The antihistamine drug Dimebon was first used to treat allergies in Russia in the early 1980s. Recently, Dimebon has been proposed to be useful for treating neurodegenerative disorders [] (Fig. 2). Results of the first pivotal clinical trial of Dimebon in AD showed that this drug improved the clinical course of the disease []. In this randomized, double-blind, placebo-controlled trial of 183 patients with mild-to-moderate AD, patients treated with Dimebon experienced statistically significant improvements compared to placebo in all of the key aspects of the disease: memory and thinking, activities of daily living, behavior and overall function. After both 6 months and a full year of treatment, Dimebon-treated patients performed significantly better than placebo-treated patients in all key measures of the disease []. A phase III trial of Dimebon in AD treatment will soon be initiated. Dimebon also demonstrated efficacy in a phase II trial with HD patients conducted by Medivation and the Huntington Study Group (DIMOND). Despite extremely encouraging results in clinical trials, the mechanisms responsible for the beneficial actions of Dimebon remain poorly understood. Previous reports show that Dimebon is an inhibitor of NMDA receptors [] and voltage-gated Ca2+ channels [, ]. A previous study also showed that Dimebon blocks opening of the mitochondrial PTP induced by Aβ25–35 and MPP+ []. Together these studies suggest that the clinical benefits exerted by Dimebon may be due to its ability to stabilize neuronal Ca2+ homeostasis and mitochondrial function. Currently, the scientific community is actively investigating the mode of action of Dimebon in neurodegenerative diseases.

Negative Phase III Trial Results for Dimebon (Latrepirdine)

The drug Dimebon (latrepirdine) was being used as an antihistamine in Europe when a researcher discovered that the treatment might be effective in treating Alzheimer’s disease. In the small trial that followed, the drug showed promise – and although the mechanism for the drug’s success was unknown, it stirred excitement and hope in the Alzheimer research community.

Unfortunately, in March of this year, the drug’s manufacturer Pfizer Inc., announced Dimebon did not meet either of its primary research targets in a late-stage clinical study, faring no better than a placebo at treating the disease. After six months of treatment, there was no significant difference between either drug group and the controls.

The degree of NMDA receptor inhibition may determine whether a drug provides some limited improvement in activities of daily living, slows down the progression of Alzheimer's disease, or partially reverses it.

Eden Desjardins
Posted: Tuesday, September 22, 2015 10:58 AM
Joined: 5/25/2015
Posts: 48

Hi Lane,

From what I could find, the NMDA receptor is very important for controlling synaptic plasticity and memory function. Thus, the degree of its inhibition could result in either improved memory function or loss.

It's unfortunate that there were no differences between the control group and the drug group though.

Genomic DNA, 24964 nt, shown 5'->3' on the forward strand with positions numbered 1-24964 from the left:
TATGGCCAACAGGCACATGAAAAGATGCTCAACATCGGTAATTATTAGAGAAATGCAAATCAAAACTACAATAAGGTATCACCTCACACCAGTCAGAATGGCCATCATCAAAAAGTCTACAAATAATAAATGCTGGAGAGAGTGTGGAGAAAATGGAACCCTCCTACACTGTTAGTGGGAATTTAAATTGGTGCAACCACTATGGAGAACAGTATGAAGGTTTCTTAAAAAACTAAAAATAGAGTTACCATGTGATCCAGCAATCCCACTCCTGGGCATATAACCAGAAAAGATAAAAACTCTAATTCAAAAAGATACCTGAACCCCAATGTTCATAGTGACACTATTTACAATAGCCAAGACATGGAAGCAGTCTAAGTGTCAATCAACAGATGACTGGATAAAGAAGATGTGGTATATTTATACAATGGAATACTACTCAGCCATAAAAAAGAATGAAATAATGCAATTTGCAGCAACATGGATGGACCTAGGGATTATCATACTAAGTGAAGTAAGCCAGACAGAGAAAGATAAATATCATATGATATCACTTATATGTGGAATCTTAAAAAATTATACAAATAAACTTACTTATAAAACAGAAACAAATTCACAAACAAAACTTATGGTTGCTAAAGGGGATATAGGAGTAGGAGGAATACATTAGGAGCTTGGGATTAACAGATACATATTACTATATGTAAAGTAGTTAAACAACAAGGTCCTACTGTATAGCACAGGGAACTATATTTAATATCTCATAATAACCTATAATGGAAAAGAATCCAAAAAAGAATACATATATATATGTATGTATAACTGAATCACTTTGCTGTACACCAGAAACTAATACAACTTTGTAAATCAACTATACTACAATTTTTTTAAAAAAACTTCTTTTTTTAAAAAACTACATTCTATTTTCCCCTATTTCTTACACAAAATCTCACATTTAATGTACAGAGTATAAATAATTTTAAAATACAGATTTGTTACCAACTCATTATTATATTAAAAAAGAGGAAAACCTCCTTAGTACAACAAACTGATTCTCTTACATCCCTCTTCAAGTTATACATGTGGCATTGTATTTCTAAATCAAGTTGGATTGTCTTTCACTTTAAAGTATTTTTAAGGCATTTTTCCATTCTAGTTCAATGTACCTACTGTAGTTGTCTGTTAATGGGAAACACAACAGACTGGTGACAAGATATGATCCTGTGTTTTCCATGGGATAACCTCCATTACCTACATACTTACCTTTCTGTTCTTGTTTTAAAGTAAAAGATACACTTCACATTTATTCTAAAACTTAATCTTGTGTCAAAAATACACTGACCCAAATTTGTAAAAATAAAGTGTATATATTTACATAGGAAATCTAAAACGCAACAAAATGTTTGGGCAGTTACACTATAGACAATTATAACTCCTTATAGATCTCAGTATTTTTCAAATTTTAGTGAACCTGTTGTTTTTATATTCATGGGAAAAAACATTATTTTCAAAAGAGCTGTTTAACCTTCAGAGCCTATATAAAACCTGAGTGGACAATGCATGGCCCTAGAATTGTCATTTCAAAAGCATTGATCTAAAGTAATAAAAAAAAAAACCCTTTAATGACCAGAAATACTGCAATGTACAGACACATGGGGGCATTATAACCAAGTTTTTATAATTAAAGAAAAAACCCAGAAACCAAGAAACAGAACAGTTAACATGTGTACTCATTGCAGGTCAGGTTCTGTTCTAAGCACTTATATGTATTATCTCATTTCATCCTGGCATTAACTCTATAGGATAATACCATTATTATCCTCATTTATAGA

Keep fighting,

Lane Simonian
Posted: Tuesday, September 22, 2015 11:41 AM
Joined: 12/12/2011
Posts: 4599

Yes, the NMDA receptor is involved in memory and synaptic plasticity and this appears to work through the neuroprotective phosphatidylinositol 3-kinase/Akt pathway.

Unfortunately this pathway is largely blocked in Alzheimer's disease. Instead, NMDA receptor activation leads to the activation of p38 MAPK and the formation of peroxynitrites. Thus, perhaps the reason behind studies which suggest that what increased intelligence in human beings made us one of the few animals susceptible to Alzheimer's disease.

Switching of N-methyl-D-aspartate (NMDA) receptor-favorite intracellular signal pathways from ERK1/2 protein to p38 mitogen-activated protein kinase leads to developmental changes in NMDA neurotoxicity.

2006 Sep;13(9):1506-14. Epub 2006 Jan 20.

Two distinct signaling pathways regulate peroxynitrite-induced apoptosis in PC12 cells.


The mechanisms of peroxynitrite-induced apoptosis are not fully understood. We report here that peroxynitrite-induced apoptosis of PC12 cells requires the simultaneous activation of p38 and JNK MAP kinase, which in turn activates the intrinsic apoptotic pathway, as evidenced by Bax translocation to the mitochondria, cytochrome c release to the cytoplasm and activation of caspases, leading to cell death. Peroxynitrite induces inactivation of the Akt pathway. Furthermore, overexpression of constitutively active Akt inhibits both peroxynitrite-induced Bax translocation and cell death. Peroxynitrite-induced death was prevented by overexpression of Bcl-2 and by cyclosporin A, implicating the involvement of the intrinsic apoptotic pathway. Selective inhibition of mixed lineage kinase (MLK), p38 or JNK does not attenuate the decrease in Akt phosphorylation showing that inactivation of the Akt pathway occurs independently of the MLK/MAPK pathway. Together, these results reveal that peroxynitrite-induced activation of the intrinsic apoptotic pathway involves interactions with the MLK/MAPK and Akt signaling pathways.

Still, too much deactivation of NMDA receptors may be a problem in several forms of dementia, perhaps including some case of Alzheimer's disease.

I don't know how much any of this played in the failed phase three clinical trial for dimebon. My guess would be that it did not inhibit NMDA receptors enough rather than too much, but that is just a guess.

Thank you, Eden.